Smaller nations’ plans to invest in natural gas should proceed with caution, according to interim results of a study by MIT Energy Initiative in collaboration with the Cyprus Institute.
Funded entirely by the Cyprus Research Promotion Foundation, the study is part of a larger report that will further take into account the changing dynamics of the regional and global gas markets and give a comprehensive view of the implications for long-term development of natural gas in Cyprus and other similar nations.
Using Cyprus as an example, the study takes an independent look at the economics of developing gas. The researchers expect to finish the report in August 2014.
“While natural gas is often cheaper than oil and gives off fewer emissions, developing the resource comes with risks, especially for smaller nations,” says Sergey Paltsev, an author of the study and a principal research scientist at MIT Energy Initiative.
Because the “cost for these smaller nations makes up a larger portion of their economies,” they need to have “proper expectations…before spending the money.” Researchers found it will take the country about 5 years to put Cyprus’s gas resource to use and the required investments will comprise up to a quarter of the country’s gross domestic product.
“That’s a substantial amount of a country’s economy dependent on a resource that has proven to be unpredictable in the past,” says Paltsev. “Natural gas development is so new to such regions,” he says, and the global gas market is “changing so rapidly, that there’s a large amount of uncertainty.”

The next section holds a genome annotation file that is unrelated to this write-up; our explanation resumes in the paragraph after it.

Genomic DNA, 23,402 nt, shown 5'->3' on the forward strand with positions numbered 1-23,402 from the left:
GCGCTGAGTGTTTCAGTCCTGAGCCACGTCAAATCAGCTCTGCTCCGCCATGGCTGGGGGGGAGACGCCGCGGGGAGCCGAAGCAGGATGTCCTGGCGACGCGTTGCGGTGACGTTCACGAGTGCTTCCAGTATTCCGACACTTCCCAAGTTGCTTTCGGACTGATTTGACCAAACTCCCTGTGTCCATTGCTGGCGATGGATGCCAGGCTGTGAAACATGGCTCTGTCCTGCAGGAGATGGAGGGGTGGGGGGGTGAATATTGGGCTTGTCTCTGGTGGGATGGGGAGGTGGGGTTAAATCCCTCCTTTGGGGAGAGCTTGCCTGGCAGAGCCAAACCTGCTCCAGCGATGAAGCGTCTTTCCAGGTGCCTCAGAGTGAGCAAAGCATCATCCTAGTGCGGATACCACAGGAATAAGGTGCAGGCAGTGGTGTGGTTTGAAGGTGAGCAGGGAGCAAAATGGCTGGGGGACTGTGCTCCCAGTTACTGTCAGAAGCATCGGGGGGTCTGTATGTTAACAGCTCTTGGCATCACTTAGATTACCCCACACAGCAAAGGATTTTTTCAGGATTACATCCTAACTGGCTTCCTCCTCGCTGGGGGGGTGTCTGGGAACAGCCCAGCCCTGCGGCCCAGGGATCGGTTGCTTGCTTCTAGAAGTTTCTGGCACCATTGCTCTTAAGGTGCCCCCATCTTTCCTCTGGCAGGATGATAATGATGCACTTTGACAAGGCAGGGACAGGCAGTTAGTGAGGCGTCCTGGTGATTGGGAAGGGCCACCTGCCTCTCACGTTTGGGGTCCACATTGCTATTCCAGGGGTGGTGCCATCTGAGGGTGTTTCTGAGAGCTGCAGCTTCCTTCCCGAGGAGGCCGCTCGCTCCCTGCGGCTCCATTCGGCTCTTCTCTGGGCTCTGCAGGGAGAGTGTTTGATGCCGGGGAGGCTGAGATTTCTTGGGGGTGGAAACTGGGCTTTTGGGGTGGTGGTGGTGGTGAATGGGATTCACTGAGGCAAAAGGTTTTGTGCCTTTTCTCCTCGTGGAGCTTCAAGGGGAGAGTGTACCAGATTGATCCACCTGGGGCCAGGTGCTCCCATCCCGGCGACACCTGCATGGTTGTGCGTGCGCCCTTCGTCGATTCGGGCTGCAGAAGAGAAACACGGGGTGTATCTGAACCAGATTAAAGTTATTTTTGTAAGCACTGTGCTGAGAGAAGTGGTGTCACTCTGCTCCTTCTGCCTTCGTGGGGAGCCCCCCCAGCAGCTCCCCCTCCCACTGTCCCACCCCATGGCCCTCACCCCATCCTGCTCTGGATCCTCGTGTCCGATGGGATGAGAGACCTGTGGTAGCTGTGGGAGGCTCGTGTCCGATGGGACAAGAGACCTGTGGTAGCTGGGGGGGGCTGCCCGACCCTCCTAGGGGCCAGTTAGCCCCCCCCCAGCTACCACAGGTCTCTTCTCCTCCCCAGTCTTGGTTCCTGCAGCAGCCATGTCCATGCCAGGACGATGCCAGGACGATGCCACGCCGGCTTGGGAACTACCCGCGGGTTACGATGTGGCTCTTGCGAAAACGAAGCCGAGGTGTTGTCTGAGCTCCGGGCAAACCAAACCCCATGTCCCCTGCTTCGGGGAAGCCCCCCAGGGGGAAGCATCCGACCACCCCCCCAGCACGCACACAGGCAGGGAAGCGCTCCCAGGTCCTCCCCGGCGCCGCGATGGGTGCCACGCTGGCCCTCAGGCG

Paltsev believes what’s happening in Cyprus is a good model for other countries like it that are exploring gas. The nation has been slowly recovering from a near collapse of its banking industry and searching for revenue. A major gas discovery off its coast 2 years ago has been viewed as an opportunity.
The latest estimate of the resource is about 5 tcf (OGJ Online, Oct. 4, 2013), a small fraction of the global natural gas resource. Francis O’Sullivan, director of research for MIT Energy Initiative, says it is unlikely Cyprus will ever be a major player in the global gas markets, “but that doesn’t mean natural gas can’t benefit the country’s economy if developed properly.”
The study notes that, with the country’s population at about 1 million, Cyprus “has enough natural gas to power the country for nearly a century–while significantly reducing its use of foreign oil.”
LNG vs. pipeline
With estimated reserves ample for domestic use, the Cyprus government has planned to build gas liquefaction to export gas to such places as Europe and Israel. LNG has been the preferred option over pipeline because of political tensions in the area due to the island being divided since the mid-1970s. Turkey occupies the northern half.
While a clear political maneuver, the study notes, building an LNG plant would also create jobs and raise revenue. Depending on the tax scheme, it may raise $1.5 billion in taxes.
At the same time, building the plant would cost about $6 billion for a country whose GDP is about $25 billion. The cost of building an LNG plant, however, is far more than the cost of building a pipeline, though LNG offers greater flexibility to adjust production to changing natural gas prices and market supplies.
O’Sullivan and Paltsev warn that even projects that start out having clear economic gains can become less profitable because of poor technical planning and execution or bureaucratic and regulatory delays.
“Prices change, projects get delayed, overrun costs pile up. These are all unforeseen risks that can come up and must be properly mitigated,” Paltsev says.